In general, primary metabolites of plants rich in antioxidants (carbohydrates, proteins, amino acids, lipids) are essential for cells survival and propagation[45]. The secondary metabolites from plants function in defence against predators and abiotic stresses like UV sunlight.
Indeed, we know that free radical-driven, molecular and cellular processes modulated by phenylpropanoid (antioxidants) in human cells cultures in vitro and in the in vivo animal models of tumours, inflammation, and cellular damage are reported in the literature[45]-[46].
These findings have several strengths such as new insights on oxidative stress and ocular diabetic complications that may lead to a casual antioxidant therapy[47] and health promotion. Thus, exercise, smoking cessation, moderate alcohol intake, and protection against sunlight are the background to curve the rising epidemic of type 2 diabetes and ocular complications in these Africans.
Health professionals could educate African diabetics in general and African male diabetics in particular, and prescribe them supplements rich in antioxidants[48] in terms of primary prevention. Globally, and in sub-Saharan Africa, after adjusting for age, the female sex is significantly associated with blindness and major causes of blindness because of low coverage and poverty[49]-[51]. In the present study and in other African studies[1],[2],[8],[18],[41],[52]-[56], the diabetic African men are more susceptible to blindness and glaucoma and their causes such as hypertension, diabetic retinopathy, cataracts, cigarette smoking, low intake of vegetables-fruits, overrepresentation in hospital series because of income, and late admissions.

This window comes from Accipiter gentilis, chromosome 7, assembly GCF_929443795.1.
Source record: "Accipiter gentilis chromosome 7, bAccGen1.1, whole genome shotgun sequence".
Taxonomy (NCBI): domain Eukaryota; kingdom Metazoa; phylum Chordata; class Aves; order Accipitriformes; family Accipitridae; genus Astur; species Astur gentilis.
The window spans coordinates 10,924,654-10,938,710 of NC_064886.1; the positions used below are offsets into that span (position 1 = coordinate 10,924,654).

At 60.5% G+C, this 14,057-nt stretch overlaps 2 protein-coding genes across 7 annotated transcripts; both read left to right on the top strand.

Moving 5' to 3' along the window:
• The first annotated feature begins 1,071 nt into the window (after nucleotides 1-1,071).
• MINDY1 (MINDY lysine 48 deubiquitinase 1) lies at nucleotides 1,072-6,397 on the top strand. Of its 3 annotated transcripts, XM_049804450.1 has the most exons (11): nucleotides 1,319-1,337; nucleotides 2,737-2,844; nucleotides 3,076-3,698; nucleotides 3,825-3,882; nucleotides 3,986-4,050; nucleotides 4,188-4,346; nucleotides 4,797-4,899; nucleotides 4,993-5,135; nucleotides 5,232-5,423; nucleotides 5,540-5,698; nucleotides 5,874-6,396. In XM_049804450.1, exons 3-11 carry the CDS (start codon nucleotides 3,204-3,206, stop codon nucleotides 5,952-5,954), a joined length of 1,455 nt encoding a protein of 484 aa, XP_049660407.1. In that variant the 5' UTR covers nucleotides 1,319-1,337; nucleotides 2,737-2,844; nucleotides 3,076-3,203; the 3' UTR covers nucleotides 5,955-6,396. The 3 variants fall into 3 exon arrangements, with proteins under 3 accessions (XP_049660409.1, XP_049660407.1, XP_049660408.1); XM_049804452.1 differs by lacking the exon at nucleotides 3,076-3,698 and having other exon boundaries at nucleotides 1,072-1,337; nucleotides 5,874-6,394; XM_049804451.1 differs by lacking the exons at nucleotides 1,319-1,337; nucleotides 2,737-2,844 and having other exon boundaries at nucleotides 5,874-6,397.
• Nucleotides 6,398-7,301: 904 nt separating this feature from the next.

In the poor African context, both men and women with blindness lack awareness of the potential to cure these conditions, lack access to services, or do not accept services for a variety of cultural and social reasons. These issues prevent both women and men from availing the services they need but affect them differently[49]. The issue of late presentation has not improved over the last three decades[56].
The present study was limited because of its cross-sectional design which is not capable to demonstrate a casual association between the identified determinants and ocular diabetes complications. Indeed, only prospective studies can do that.
Endogenous markers of oxidative stress and antioxidants were not measured in blood samples. However, potential bias and confounding factors were reduced by the large size of participants and the use of the multivariate logistic regression.
In conclusion, both regular intake of the Mediterranean Diet and the consumption of locally grown vegetables including Brassica Rapa, dry beans, Abelmoschus esculentus, and Musa acuminata rich in antioxidants could exert significant protective effects on blindness, cataract, and glaucoma development in type 2 diabetics. Thus, the present data provide evidence to recommend supplement in antioxidants as useful tools against type 2 diabetes mellitus and its ocular complications. Aging, higher SES, male sex, physical inactivity, and exposure to sunlight were identified as risk factors of ocular diabetic complications.